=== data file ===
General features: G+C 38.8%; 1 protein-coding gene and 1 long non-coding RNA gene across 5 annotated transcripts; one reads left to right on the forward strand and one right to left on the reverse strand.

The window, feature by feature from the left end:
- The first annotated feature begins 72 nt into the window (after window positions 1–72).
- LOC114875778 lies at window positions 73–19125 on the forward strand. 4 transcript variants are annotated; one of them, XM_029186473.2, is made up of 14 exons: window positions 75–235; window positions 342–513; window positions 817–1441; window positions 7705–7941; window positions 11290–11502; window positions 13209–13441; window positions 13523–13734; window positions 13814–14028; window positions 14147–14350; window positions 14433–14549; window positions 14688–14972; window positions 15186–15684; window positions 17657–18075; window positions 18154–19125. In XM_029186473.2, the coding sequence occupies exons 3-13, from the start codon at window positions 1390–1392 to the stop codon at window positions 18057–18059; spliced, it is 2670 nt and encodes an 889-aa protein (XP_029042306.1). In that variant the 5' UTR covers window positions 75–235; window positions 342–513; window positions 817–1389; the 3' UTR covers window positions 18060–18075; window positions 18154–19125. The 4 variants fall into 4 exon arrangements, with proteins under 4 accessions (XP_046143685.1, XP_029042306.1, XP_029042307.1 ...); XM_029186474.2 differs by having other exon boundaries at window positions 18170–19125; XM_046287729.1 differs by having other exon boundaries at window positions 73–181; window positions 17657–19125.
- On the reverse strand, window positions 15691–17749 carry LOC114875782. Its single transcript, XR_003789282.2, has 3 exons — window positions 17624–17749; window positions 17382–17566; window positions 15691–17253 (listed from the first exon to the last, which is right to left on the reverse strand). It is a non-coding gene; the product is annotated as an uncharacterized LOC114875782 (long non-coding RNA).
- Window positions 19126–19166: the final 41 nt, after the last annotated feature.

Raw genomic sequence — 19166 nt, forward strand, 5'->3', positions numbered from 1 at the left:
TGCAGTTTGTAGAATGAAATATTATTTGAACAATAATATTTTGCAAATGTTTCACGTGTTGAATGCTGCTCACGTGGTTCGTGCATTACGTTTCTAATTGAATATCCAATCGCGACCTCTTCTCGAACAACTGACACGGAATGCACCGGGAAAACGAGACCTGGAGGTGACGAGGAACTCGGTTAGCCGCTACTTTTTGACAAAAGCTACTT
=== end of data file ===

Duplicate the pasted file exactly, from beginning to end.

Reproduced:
General features: G+C 38.8%; 1 protein-coding gene and 1 long non-coding RNA gene across 5 annotated transcripts; one reads left to right on the forward strand and one right to left on the reverse strand.

The window, feature by feature from the left end:
- The first annotated feature begins 72 nt into the window (after window positions 1–72).
- LOC114875778 lies at window positions 73–19125 on the forward strand. 4 transcript variants are annotated; one of them, XM_029186473.2, is made up of 14 exons: window positions 75–235; window positions 342–513; window positions 817–1441; window positions 7705–7941; window positions 11290–11502; window positions 13209–13441; window positions 13523–13734; window positions 13814–14028; window positions 14147–14350; window positions 14433–14549; window positions 14688–14972; window positions 15186–15684; window positions 17657–18075; window positions 18154–19125. In XM_029186473.2, the coding sequence occupies exons 3-13, from the start codon at window positions 1390–1392 to the stop codon at window positions 18057–18059; spliced, it is 2670 nt and encodes an 889-aa protein (XP_029042306.1). In that variant the 5' UTR covers window positions 75–235; window positions 342–513; window positions 817–1389; the 3' UTR covers window positions 18060–18075; window positions 18154–19125. The 4 variants fall into 4 exon arrangements, with proteins under 4 accessions (XP_046143685.1, XP_029042306.1, XP_029042307.1 ...); XM_029186474.2 differs by having other exon boundaries at window positions 18170–19125; XM_046287729.1 differs by having other exon boundaries at window positions 73–181; window positions 17657–19125.
- On the reverse strand, window positions 15691–17749 carry LOC114875782. Its single transcript, XR_003789282.2, has 3 exons — window positions 17624–17749; window positions 17382–17566; window positions 15691–17253 (listed from the first exon to the last, which is right to left on the reverse strand). It is a non-coding gene; the product is annotated as an uncharacterized LOC114875782 (long non-coding RNA).
- Window positions 19126–19166: the final 41 nt, after the last annotated feature.

Raw genomic sequence — 19166 nt, forward strand, 5'->3', positions numbered from 1 at the left:
TGCAGTTTGTAGAATGAAATATTATTTGAACAATAATATTTTGCAAATGTTTCACGTGTTGAATGCTGCTCACGTGGTTCGTGCATTACGTTTCTAATTGAATATCCAATCGCGACCTCTTCTCGAACAACTGACACGGAATGCACCGGGAAAACGAGACCTGGAGGTGACGAGGAACTCGGTTAGCCGCTACTTTTTGACAAAAGCTACTT